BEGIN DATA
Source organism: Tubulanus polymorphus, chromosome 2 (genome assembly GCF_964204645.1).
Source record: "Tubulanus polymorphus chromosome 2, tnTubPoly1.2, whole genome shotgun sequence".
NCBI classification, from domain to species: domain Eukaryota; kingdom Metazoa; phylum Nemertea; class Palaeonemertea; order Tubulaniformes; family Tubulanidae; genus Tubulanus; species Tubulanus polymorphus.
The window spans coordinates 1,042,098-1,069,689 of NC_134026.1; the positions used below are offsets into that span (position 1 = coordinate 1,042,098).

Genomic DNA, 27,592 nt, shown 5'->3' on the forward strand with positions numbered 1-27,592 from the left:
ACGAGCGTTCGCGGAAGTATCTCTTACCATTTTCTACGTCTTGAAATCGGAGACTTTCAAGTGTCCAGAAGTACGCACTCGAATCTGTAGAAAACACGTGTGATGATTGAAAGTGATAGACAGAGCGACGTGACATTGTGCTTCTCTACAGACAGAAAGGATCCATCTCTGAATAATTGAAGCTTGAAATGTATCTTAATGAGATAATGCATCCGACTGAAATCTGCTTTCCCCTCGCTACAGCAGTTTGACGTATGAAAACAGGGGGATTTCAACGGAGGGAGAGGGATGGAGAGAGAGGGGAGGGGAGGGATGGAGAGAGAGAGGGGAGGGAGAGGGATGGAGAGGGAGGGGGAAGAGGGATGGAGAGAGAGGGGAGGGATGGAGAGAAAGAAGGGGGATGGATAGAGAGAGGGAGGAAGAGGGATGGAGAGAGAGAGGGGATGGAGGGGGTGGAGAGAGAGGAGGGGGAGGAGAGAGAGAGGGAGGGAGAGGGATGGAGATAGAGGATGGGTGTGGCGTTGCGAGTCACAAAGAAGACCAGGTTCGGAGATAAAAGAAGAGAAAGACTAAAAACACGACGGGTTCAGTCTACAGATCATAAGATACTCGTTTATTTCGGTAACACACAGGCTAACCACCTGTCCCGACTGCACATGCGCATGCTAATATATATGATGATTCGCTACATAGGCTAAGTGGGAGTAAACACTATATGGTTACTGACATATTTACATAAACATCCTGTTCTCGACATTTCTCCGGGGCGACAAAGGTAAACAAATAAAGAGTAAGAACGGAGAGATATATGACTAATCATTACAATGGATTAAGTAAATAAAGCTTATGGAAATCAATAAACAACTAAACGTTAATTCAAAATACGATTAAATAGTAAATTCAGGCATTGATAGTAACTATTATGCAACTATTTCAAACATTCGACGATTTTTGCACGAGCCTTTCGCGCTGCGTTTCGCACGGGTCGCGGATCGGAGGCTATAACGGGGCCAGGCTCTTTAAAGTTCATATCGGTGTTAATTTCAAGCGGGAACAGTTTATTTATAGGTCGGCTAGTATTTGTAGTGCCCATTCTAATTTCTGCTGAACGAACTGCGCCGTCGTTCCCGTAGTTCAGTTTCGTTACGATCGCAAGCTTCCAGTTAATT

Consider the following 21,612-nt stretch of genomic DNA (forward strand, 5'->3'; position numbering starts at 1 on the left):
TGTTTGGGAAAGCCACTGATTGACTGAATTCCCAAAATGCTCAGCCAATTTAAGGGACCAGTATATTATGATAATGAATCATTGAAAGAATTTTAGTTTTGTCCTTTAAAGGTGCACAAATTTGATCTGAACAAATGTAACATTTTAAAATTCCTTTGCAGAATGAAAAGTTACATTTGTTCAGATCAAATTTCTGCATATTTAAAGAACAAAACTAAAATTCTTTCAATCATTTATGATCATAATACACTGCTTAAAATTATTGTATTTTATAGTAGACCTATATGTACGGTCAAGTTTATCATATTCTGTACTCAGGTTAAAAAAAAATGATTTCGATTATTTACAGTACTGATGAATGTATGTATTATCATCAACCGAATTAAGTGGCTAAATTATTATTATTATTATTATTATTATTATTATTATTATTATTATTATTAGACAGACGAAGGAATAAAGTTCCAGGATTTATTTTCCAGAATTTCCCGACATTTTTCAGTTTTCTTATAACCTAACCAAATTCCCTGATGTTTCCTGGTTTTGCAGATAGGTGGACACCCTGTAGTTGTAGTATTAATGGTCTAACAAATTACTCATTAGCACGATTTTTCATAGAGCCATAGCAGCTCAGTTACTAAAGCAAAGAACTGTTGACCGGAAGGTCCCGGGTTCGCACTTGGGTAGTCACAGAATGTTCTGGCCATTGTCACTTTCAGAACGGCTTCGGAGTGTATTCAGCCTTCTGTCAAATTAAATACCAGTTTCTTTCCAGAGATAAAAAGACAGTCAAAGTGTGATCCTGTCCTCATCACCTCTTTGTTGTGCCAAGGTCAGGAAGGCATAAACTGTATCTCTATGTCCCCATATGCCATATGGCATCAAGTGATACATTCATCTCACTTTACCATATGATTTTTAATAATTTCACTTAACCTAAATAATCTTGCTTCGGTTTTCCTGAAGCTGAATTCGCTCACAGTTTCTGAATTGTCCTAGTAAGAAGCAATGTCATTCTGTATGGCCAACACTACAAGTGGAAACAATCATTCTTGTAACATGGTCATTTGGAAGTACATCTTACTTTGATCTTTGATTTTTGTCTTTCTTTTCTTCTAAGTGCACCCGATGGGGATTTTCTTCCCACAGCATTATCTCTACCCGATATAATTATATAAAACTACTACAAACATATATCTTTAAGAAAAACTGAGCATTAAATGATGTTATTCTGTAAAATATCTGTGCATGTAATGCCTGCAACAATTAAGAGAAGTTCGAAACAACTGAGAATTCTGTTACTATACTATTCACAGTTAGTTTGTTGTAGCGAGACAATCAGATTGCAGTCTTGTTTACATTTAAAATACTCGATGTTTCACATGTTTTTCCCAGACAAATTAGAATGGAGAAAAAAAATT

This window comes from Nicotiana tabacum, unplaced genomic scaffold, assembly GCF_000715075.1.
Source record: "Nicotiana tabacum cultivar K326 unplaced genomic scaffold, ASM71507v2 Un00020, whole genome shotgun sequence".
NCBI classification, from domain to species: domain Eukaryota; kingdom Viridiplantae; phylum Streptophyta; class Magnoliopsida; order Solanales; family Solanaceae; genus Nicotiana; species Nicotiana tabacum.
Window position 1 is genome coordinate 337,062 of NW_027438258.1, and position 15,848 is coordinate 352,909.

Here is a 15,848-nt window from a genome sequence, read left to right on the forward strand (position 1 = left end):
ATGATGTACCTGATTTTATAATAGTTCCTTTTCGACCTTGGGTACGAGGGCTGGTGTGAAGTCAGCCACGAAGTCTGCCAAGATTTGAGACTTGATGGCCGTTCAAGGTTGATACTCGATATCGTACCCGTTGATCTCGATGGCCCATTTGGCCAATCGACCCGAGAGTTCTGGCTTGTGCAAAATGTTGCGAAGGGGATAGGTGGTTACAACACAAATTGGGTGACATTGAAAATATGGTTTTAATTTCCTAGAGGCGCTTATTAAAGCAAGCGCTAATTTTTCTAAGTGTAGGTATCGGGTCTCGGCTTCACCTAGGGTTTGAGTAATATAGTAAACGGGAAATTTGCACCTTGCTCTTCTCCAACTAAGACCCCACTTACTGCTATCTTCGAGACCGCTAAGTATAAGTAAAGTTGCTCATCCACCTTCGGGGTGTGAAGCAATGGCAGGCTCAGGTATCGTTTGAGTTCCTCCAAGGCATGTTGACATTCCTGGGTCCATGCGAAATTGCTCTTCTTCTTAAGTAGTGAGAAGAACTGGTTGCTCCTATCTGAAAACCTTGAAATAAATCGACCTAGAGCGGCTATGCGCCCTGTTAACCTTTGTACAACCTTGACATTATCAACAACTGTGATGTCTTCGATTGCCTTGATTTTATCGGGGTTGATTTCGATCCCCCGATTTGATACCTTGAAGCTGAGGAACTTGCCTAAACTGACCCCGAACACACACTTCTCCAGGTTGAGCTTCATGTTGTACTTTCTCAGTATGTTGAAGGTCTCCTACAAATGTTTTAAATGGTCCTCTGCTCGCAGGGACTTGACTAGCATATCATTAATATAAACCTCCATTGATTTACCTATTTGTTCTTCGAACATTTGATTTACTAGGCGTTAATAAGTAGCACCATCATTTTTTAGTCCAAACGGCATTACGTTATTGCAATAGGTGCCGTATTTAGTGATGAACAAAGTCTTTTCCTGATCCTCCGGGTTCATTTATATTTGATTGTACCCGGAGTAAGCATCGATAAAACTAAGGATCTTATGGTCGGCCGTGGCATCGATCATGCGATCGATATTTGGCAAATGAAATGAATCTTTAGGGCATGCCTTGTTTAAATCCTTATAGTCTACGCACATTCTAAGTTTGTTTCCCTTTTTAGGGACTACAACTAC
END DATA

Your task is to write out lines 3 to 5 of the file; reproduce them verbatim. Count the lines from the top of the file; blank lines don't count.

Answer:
NCBI classification, from domain to species: domain Eukaryota; kingdom Metazoa; phylum Nemertea; class Palaeonemertea; order Tubulaniformes; family Tubulanidae; genus Tubulanus; species Tubulanus polymorphus.
The window spans coordinates 1,042,098-1,069,689 of NC_134026.1; the positions used below are offsets into that span (position 1 = coordinate 1,042,098).

Genomic DNA, 27,592 nt, shown 5'->3' on the forward strand with positions numbered 1-27,592 from the left: